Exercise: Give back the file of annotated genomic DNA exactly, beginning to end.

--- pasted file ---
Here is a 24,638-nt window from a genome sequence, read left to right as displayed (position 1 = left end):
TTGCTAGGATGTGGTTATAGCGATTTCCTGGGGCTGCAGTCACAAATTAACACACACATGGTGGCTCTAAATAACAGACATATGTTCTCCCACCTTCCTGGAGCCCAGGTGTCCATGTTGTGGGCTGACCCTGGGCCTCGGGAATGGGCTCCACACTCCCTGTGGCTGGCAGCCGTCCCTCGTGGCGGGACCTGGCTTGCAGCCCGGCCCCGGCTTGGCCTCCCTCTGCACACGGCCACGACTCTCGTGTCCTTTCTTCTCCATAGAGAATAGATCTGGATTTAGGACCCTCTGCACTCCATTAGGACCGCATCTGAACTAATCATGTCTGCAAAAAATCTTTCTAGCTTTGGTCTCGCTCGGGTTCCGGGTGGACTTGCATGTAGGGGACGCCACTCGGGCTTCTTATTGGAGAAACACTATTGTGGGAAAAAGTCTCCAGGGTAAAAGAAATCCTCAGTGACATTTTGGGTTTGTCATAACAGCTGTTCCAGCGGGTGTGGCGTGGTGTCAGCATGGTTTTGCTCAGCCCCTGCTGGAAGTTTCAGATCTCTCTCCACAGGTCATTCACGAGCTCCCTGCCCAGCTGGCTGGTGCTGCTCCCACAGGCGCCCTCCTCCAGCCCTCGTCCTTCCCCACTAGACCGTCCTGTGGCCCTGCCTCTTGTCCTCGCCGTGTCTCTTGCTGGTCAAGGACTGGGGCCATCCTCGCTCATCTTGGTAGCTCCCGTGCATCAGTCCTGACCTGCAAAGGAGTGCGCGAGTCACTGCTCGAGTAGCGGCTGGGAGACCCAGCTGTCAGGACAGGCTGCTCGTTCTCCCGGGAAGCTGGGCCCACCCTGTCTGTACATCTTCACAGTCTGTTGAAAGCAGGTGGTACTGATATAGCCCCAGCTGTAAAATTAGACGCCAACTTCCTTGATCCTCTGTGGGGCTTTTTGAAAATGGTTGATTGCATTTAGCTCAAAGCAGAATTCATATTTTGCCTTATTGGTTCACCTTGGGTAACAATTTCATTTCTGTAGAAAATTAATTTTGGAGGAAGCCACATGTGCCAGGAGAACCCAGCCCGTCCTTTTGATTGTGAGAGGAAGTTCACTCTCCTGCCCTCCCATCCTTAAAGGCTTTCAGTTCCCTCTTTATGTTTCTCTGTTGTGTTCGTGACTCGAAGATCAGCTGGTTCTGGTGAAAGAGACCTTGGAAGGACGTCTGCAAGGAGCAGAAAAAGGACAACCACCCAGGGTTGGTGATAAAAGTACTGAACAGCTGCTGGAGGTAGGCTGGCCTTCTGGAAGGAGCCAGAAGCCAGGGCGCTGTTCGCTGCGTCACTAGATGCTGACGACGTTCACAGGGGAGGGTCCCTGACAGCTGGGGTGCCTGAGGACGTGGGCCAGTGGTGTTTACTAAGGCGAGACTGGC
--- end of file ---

Here is a 24,638-nt window from a genome sequence, read left to right as displayed (position 1 = left end):
TTGCTAGGATGTGGTTATAGCGATTTCCTGGGGCTGCAGTCACAAATTAACACACACATGGTGGCTCTAAATAACAGACATATGTTCTCCCACCTTCCTGGAGCCCAGGTGTCCATGTTGTGGGCTGACCCTGGGCCTCGGGAATGGGCTCCACACTCCCTGTGGCTGGCAGCCGTCCCTCGTGGCGGGACCTGGCTTGCAGCCCGGCCCCGGCTTGGCCTCCCTCTGCACACGGCCACGACTCTCGTGTCCTTTCTTCTCCATAGAGAATAGATCTGGATTTAGGACCCTCTGCACTCCATTAGGACCGCATCTGAACTAATCATGTCTGCAAAAAATCTTTCTAGCTTTGGTCTCGCTCGGGTTCCGGGTGGACTTGCATGTAGGGGACGCCACTCGGGCTTCTTATTGGAGAAACACTATTGTGGGAAAAAGTCTCCAGGGTAAAAGAAATCCTCAGTGACATTTTGGGTTTGTCATAACAGCTGTTCCAGCGGGTGTGGCGTGGTGTCAGCATGGTTTTGCTCAGCCCCTGCTGGAAGTTTCAGATCTCTCTCCACAGGTCATTCACGAGCTCCCTGCCCAGCTGGCTGGTGCTGCTCCCACAGGCGCCCTCCTCCAGCCCTCGTCCTTCCCCACTAGACCGTCCTGTGGCCCTGCCTCTTGTCCTCGCCGTGTCTCTTGCTGGTCAAGGACTGGGGCCATCCTCGCTCATCTTGGTAGCTCCCGTGCATCAGTCCTGACCTGCAAAGGAGTGCGCGAGTCACTGCTCGAGTAGCGGCTGGGAGACCCAGCTGTCAGGACAGGCTGCTCGTTCTCCCGGGAAGCTGGGCCCACCCTGTCTGTACATCTTCACAGTCTGTTGAAAGCAGGTGGTACTGATATAGCCCCAGCTGTAAAATTAGACGCCAACTTCCTTGATCCTCTGTGGGGCTTTTTGAAAATGGTTGATTGCATTTAGCTCAAAGCAGAATTCATATTTTGCCTTATTGGTTCACCTTGGGTAACAATTTCATTTCTGTAGAAAATTAATTTTGGAGGAAGCCACATGTGCCAGGAGAACCCAGCCCGTCCTTTTGATTGTGAGAGGAAGTTCACTCTCCTGCCCTCCCATCCTTAAAGGCTTTCAGTTCCCTCTTTATGTTTCTCTGTTGTGTTCGTGACTCGAAGATCAGCTGGTTCTGGTGAAAGAGACCTTGGAAGGACGTCTGCAAGGAGCAGAAAAAGGACAACCACCCAGGGTTGGTGATAAAAGTACTGAACAGCTGCTGGAGGTAGGCTGGCCTTCTGGAAGGAGCCAGAAGCCAGGGCGCTGTTCGCTGCGTCACTAGATGCTGACGACGTTCACAGGGGAGGGTCCCTGACAGCTGGGGTGCCTGAGGACGTGGGCCAGTGGTGTTTACTAAGGCGAGACTGGC